I read Richard Brady’s commentary in last week’s Rappahannock News. We all have a right to express our opinions and he did just that. But are those opinions well thought out and fact based?
I would like to take this opportunity to rebut. Having lived here only 28 years, I’m not considered a local, but I did marry one 43 years ago. I have served on the School Board, 20-plus years on the Recreation Facilities Authority, Economic Revitalization Committee, and Rappahannock League for Environmental Protection. I work with the RAAC theater group, the Art Tour, and Taste of Rappahannock. I presently represent the Jackson district on the Board of Zoning Appeals. Hopefully, I would meet Mr. Brady’s “solid citizen” requirement. I have no interest in seeing our county become Loudoun or Fairfax. I have no conflict of interest and I will not, as he suggested, sit down and shut up.
First, a definition of the words “affordable housing” is difficult to find because of the large number of influencing factors. I will simplify it and say housing for those who are middle to low income. Also, I am not including subsidized housing, although we also have a need in that area. Do we have some affordable housing in the county? Yes, but much of it is small one or two bedroom units, some of which are in poor condition. We need housing that is 2000-2500 square feet where families can live comfortably.
So what are the advantages of allowing a limited number of well thought out areas in our county where small acre lots, with their own water and septic systems, would be permitted?
These areas would have to be carefully analyzed to insure they would not overburden the hydrology and could handle the septic systems. The square footage of the housing could be controlled. The building would be done by private individuals that would buy the lots and build, or builders who buy and construct homes to sell.
These areas would allow young families to once again move into the county. It would allow the children of existing families to stay in the county. It would increase the birthrate in the county, which would bring more children into our school system that is facing a crisis, not because they are not providing a high quality education, but because of a declining number of students.
It could provide a larger pool of individuals to staff our overburdened Fire and Rescue companies. It would provide a larger available work force for our local businesses that often struggle to find employees. It would assist with families who have members who wish to age at home but struggle because those they need to care for them must come from distant locations. It would allow all of our teachers, county employees, sheriff’s deputies, and not too far down the road paid fire and rescue personnel to live in the county where they work. The list can go on.
There are those who feel that an increasing population would put a strain on our county services and lead to higher taxes. I feel the opposite is true. An increase in the population would add little cost to our present system, but it would increase the amount of taxes being collected and because of the increased number of taxpayers possibly decrease the individual tax burden. The school funding from the state is determined by the number of students in the system and the composite index, which is based on average individual income of the residents.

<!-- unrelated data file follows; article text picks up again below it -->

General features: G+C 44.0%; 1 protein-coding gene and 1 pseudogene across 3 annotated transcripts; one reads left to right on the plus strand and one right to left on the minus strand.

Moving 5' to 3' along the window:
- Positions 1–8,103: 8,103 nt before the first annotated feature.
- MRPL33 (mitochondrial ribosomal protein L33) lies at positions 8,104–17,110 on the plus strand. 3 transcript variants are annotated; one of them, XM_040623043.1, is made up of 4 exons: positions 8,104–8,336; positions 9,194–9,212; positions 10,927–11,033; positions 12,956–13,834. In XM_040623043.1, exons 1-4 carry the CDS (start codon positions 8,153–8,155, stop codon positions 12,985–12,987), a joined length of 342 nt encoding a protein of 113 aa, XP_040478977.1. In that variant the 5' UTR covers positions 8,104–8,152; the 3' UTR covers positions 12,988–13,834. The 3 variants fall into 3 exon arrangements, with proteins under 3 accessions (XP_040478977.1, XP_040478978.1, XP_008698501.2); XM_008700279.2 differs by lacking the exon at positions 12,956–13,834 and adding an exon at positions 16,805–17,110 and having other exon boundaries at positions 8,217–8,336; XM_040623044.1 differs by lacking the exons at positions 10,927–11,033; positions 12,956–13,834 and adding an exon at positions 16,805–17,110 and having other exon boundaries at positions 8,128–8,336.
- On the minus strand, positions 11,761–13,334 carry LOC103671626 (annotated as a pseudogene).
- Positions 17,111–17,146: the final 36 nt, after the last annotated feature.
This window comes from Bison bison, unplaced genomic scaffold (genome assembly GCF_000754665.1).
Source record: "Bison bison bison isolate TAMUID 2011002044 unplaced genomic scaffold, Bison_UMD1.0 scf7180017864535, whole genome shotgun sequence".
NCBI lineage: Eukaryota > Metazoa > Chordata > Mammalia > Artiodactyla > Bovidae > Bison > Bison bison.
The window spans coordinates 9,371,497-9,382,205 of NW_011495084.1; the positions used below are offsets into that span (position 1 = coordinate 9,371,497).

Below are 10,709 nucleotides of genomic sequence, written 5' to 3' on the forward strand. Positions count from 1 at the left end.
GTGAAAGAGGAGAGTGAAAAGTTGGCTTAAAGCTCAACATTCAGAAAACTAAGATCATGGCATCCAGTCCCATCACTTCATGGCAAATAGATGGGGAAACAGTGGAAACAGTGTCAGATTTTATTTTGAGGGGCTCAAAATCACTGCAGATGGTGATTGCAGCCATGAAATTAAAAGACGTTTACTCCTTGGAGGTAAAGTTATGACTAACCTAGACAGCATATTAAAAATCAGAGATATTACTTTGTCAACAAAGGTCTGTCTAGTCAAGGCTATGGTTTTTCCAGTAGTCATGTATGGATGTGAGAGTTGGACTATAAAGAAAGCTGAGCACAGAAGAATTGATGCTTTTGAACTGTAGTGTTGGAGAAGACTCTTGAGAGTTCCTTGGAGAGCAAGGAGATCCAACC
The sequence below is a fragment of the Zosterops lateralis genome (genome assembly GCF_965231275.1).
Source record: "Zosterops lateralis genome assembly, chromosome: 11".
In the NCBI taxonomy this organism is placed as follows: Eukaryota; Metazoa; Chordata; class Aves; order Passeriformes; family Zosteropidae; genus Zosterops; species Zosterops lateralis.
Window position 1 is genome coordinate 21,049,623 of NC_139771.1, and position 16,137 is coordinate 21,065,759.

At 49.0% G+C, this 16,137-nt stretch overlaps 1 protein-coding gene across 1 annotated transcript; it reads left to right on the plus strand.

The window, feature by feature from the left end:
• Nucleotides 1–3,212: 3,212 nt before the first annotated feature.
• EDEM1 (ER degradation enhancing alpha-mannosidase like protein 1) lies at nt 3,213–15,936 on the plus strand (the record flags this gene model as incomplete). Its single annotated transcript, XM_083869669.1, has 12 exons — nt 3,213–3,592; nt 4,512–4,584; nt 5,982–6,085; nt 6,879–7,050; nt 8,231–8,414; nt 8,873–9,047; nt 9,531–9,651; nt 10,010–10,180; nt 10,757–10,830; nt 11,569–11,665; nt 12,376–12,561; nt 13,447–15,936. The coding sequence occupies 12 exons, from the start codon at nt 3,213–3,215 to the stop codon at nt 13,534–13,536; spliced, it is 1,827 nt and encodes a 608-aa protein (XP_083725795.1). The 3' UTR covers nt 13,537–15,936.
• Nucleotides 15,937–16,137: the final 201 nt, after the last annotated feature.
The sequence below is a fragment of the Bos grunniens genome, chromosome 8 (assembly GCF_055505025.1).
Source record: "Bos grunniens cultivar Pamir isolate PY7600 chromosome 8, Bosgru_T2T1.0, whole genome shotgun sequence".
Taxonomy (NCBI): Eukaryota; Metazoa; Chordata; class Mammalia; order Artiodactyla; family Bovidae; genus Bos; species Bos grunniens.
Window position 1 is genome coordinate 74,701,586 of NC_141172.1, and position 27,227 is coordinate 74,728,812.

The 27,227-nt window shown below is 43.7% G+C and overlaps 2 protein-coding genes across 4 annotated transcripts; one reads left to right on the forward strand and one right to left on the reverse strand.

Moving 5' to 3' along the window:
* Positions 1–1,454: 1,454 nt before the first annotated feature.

Rappahannock has one of the highest rates in the state and therefore gets less money. If we increase the number of middle class income residents, it would bring down the composite index and increase state funding. Our school population has decreased by 33 percent over the last 20 years, but our operating costs, due in part to capital expenditures, have risen. If we increased our student numbers by 400, which would put us where we were 20 years ago, we would see a substantial increase in per pupil funding. This increase in both areas would decrease the local tax burden and possibly lead to a lower tax rate.
Affordable housing should not be a controversial issue. Who are we trying to preserve the wonders of Rappahannock County for? Should it be only for those who can afford to pay the price?
Our son was at a gathering this past weekend in Roanoke, which included a number of friends who grew up in the area. Many of them are turning 30 this year. They spoke of returning to Rappahannock to live, but the requirement is affordable housing and high speed internet. There was a photo in last week’s News of 10 RCHS nursing students who are graduating and already have job offers in the area. How many of them will be able to remain residents of the county?
This issue raises the question of opening the door to development. We, for the most part, closed that door 30-plus years ago. We are now having to deal with the results. The land remains, as do the views and vistas. Wildlife abounds. We now must deal with new issues that arise from a decreasing but aging population that has been created by that decision.
What direction do we take? Do we agree to pay much higher taxes in order to import the services that we are no longer able to provide, or do we make well thought out and controlled changes that will allow an increase in our population of individuals that can fill that void?
Our Planning Commission is in a position to chart a course that will move us in a direction that can solve this crisis.
The writer lives in Amissville